The International Union for the Conservation of Nature and Natural Resources (IUCN) noted in a survey published last week that Israel has allocated more of its territory to nature reserves than any other Mediterranean nation.
According to the IUCN's figures, 16 percent of Israel is designated as either nature reserves, national parks, farmlands and forested areas, reported Ha'aretz. By comparison, France and Spain have set aside only 11.7 percent and 7.7 percent of their territories respectively as protected nature reserves. Lebanon fared far worse, with a mere 0.5 percent of the country constituting protected nature reserves.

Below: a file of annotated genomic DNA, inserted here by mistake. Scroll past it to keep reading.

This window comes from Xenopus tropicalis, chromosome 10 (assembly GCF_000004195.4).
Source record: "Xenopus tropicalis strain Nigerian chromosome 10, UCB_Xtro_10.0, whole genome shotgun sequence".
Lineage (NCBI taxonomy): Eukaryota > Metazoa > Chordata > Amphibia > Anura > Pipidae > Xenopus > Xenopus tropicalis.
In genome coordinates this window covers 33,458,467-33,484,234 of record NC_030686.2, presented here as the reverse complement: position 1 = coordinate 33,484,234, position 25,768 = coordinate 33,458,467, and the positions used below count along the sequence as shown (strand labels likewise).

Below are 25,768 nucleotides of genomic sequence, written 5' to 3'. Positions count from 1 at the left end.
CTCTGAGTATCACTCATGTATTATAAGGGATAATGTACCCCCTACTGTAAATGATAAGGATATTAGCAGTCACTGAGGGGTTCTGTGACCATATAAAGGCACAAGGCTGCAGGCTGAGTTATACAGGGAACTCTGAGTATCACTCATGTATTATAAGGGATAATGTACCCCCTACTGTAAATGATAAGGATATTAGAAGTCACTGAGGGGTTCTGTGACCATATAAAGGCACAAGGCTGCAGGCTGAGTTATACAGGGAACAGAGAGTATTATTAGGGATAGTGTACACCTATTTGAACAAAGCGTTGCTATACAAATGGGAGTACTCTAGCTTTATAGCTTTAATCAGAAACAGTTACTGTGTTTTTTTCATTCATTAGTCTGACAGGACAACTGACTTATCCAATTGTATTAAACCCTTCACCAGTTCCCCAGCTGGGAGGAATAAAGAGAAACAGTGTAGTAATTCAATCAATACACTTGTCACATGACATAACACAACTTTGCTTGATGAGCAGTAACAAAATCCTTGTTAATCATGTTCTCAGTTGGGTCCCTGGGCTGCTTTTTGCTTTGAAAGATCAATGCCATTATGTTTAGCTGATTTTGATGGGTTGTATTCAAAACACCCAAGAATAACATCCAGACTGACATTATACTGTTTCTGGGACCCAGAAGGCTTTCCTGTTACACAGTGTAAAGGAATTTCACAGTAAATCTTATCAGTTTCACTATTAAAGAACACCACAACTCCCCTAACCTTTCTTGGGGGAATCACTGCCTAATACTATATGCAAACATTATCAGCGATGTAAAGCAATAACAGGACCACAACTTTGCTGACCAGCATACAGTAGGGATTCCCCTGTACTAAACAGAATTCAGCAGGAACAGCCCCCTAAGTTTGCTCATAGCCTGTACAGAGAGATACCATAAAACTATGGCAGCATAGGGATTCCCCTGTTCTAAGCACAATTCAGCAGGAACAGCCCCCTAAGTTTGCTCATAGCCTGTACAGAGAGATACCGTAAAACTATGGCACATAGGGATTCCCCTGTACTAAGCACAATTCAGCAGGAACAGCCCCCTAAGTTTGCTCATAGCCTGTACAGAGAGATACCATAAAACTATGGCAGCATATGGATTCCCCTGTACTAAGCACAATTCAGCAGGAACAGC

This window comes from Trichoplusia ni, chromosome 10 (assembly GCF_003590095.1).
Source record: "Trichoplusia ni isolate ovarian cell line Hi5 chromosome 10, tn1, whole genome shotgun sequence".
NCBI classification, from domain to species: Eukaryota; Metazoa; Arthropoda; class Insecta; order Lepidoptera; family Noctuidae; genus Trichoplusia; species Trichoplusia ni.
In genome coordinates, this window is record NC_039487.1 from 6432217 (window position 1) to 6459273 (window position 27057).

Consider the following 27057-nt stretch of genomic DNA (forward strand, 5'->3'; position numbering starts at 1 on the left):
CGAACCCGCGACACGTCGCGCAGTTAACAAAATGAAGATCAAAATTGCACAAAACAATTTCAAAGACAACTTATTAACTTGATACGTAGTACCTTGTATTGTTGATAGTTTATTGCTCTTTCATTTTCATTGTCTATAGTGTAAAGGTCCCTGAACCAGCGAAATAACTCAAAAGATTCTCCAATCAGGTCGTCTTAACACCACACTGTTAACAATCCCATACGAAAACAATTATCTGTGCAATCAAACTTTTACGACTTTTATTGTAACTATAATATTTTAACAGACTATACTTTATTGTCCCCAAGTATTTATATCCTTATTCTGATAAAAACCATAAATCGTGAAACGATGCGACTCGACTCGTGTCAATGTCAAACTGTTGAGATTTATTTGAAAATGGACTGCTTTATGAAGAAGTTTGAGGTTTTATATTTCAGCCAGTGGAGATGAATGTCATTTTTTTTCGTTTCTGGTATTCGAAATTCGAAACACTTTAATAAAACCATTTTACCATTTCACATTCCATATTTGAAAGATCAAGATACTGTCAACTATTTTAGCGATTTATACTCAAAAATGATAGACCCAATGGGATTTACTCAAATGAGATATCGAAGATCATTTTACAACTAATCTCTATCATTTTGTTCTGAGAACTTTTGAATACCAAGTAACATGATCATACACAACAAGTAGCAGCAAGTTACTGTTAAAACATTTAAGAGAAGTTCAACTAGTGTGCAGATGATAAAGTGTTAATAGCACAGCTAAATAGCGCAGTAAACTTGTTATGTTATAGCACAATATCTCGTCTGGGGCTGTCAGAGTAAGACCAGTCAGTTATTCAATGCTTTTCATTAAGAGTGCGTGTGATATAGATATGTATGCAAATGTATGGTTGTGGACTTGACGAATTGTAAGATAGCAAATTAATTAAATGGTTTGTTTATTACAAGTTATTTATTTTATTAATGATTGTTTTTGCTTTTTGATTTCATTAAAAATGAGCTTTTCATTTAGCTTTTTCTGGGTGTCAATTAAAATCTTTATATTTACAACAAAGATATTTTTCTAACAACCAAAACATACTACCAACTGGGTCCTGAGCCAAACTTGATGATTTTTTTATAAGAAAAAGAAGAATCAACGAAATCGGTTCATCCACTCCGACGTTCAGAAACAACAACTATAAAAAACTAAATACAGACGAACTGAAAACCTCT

The report was commissioned amid growing concerns over the loss of protected nature reserves in the Mediterranean area, resulting in a large number of distinctive animal and plant species facing extinction.
Israel was less impressive in other areas of the survey. The Jewish state was among the regional leaders in greenhouse gas emissions per capita.